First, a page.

‘Long And Lanky’ Holy Helena Looking For Firm Ground In Flower Bowl

Stronach Stable’s Canadian champion Holy Helena is primed for her New York return on Sunday in the Grade 1, $500,000 Flower Bowl following a three-month layoff, said trainer Jimmy Jerkens Friday morning.

“She’s fresh, she looks good,” he said. “She seems pretty strong right now.”

Last year, the Ontario-bred Ghostzapper filly put together solid victories over the Tapeta course at Woodbine, winning the Woodbine Oaks before putting away males in the Queen’s Plate en route to being named Canada’s champion 3-year-old filly in 2017.

Her connections opted to make a switch to the turf this winter, which produced three straight wins for the 4-year-old, all over firm going, including a 1 ¾-length score in the Grade 3 The Very One on March 3 at Gulfstream prior to winning the 1 3/8-mile Grade 2 Sheepshead Bay by a half-length at Belmont in May. She followed with a fifth-place finish in the New York before returning to Woodbine for the Grade 2 Dance Smartly, where she finished third as the 5-2 favorite last time out on June 30.

Holy Helena has been installed as the 3-1 second-choice on the Flower Bowl morning line behind 7-5 favorite Fourstar Crook.

According to Jerkens though, the only question mark this weekend could be the potential for softer turf at Belmont.

“Let’s just hope she takes to the footing,” said Jerkens. “She’s kind of long and lanky and those loose-ended horses, when they plant their feet down, they want to be able to push off. It’s not very economical when the ground doesn’t cooperate with them. I don’t really know because she hasn’t run on it before, but just from what I think of her, I don’t get the impression she’ll really care for it. Hopefully a few days of nice weather will help.”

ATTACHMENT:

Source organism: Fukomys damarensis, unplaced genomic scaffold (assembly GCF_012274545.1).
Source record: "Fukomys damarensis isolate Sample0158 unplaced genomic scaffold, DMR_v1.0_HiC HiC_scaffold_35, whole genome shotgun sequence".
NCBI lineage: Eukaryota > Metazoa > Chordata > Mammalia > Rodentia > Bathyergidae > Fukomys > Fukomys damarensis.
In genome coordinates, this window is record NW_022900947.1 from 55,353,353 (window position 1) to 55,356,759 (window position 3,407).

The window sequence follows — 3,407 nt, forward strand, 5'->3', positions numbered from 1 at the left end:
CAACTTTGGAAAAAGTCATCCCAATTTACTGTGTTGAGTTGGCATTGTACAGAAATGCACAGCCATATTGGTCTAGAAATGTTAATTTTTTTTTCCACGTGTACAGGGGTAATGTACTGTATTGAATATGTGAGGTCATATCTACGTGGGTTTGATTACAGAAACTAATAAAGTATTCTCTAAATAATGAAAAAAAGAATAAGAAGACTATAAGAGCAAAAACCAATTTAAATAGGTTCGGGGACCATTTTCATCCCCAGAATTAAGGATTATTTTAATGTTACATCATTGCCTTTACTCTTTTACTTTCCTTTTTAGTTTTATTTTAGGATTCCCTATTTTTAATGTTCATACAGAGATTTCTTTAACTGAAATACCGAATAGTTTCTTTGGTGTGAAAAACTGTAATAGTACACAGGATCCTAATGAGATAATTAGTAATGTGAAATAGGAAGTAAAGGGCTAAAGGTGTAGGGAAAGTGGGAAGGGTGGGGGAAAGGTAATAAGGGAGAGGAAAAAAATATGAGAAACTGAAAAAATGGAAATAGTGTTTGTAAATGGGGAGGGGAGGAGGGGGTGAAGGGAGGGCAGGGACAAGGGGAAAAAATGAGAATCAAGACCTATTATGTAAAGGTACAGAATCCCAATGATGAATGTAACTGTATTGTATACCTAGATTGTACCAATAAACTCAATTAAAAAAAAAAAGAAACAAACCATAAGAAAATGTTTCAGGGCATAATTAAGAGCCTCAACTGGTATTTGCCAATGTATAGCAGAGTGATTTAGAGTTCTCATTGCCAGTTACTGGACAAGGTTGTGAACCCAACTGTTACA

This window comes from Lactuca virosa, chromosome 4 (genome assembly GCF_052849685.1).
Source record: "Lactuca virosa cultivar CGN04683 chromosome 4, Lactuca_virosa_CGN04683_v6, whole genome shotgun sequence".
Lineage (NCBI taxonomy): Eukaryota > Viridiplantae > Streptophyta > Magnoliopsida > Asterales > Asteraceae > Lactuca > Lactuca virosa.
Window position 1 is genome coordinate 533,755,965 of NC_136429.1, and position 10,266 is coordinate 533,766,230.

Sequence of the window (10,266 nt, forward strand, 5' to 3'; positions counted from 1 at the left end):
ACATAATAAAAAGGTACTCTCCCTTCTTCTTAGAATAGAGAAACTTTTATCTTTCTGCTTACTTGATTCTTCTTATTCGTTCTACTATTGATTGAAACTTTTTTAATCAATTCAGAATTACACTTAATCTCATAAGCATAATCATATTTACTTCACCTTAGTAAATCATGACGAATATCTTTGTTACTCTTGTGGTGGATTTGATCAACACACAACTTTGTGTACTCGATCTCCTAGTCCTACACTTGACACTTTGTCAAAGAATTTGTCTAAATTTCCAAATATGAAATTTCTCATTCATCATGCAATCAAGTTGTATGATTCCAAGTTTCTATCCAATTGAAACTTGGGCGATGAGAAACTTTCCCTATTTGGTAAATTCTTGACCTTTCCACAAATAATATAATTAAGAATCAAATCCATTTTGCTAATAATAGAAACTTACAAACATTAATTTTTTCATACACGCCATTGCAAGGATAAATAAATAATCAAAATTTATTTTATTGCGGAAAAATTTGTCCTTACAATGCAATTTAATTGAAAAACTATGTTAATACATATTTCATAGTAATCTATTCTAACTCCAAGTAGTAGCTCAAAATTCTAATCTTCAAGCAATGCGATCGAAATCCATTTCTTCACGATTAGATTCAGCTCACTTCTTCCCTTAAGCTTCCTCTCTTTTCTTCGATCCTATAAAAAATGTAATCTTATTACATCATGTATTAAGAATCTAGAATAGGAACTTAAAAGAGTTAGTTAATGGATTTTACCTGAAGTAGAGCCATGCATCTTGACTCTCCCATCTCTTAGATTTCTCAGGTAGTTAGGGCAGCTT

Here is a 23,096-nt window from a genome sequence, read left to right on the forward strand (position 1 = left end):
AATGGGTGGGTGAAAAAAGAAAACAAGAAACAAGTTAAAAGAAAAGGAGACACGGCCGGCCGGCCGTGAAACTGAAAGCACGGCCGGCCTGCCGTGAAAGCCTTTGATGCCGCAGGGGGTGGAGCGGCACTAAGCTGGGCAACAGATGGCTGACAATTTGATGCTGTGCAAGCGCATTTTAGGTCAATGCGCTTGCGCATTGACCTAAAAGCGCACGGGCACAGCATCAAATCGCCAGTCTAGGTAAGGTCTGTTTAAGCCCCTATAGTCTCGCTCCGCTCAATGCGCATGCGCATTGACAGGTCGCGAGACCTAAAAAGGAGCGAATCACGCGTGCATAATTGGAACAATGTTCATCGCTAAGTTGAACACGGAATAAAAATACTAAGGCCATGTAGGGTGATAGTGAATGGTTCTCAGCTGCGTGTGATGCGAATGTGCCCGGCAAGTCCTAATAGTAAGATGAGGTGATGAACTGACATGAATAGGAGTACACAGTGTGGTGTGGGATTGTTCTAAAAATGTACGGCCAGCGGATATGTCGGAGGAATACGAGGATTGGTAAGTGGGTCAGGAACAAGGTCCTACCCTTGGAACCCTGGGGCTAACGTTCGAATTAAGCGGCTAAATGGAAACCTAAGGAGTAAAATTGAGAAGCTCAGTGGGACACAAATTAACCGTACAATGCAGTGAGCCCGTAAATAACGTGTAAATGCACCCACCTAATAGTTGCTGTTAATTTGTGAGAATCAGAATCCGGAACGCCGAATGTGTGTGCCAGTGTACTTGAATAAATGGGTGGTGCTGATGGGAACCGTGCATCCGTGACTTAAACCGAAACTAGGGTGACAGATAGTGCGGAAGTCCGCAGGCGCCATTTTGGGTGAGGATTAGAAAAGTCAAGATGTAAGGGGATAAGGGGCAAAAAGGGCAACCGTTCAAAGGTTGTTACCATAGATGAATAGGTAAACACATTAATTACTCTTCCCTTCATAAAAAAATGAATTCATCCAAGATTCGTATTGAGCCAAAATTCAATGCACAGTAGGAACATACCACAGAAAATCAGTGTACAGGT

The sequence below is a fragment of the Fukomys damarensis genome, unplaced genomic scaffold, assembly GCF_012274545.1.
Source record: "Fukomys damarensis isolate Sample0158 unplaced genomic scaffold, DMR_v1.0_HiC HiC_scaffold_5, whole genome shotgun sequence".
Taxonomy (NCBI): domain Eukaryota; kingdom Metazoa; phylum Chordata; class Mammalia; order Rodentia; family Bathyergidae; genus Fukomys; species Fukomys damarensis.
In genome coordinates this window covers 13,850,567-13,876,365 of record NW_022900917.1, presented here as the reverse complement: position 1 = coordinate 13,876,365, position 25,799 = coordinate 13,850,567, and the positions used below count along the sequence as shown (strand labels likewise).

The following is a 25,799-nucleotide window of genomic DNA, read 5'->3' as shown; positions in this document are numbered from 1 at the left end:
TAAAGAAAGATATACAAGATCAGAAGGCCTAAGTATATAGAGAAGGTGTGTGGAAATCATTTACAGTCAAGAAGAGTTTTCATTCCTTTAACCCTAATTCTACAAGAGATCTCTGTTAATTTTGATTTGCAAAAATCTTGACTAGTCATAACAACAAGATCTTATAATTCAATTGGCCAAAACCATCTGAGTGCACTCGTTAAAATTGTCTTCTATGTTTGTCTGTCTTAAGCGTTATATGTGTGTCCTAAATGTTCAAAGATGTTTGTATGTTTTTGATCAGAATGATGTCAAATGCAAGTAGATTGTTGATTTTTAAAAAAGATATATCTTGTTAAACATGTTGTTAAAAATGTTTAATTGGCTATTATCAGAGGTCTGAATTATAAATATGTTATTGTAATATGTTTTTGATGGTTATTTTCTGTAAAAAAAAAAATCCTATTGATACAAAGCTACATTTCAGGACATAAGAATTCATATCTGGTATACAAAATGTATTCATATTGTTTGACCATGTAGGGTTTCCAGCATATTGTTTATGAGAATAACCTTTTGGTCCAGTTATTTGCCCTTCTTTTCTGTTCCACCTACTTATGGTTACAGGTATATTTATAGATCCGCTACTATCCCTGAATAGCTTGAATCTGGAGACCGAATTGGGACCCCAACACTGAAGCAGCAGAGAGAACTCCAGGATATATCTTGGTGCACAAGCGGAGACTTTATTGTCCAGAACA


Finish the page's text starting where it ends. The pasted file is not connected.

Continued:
Jerkens added that Rocketry exited his record-setting performance in Sunday’s Temperence Hill in good order, where the 4-year-old colt by Hard Spun rallied from last of five for a 1 ½-length victory in his first try on the main track, breaking Man o’ War’s 98-year-old track record for 1 5/8 miles.

“He’s really good,” he said. “He doesn’t change much. He’s been even-keeled the two years I’ve had him. He was so slow [training on the dirt] when he started his career, you wouldn’t even think of running him on the dirt, especially in Florida, where you knew he’d just trail all the way. Then, later on, he started breezing very well on the dirt, even against some decent horses. I wanted to try him on the dirt, but I had to find the right spot. It seemed like distance was never an object for him and this race came up. It worked out.”

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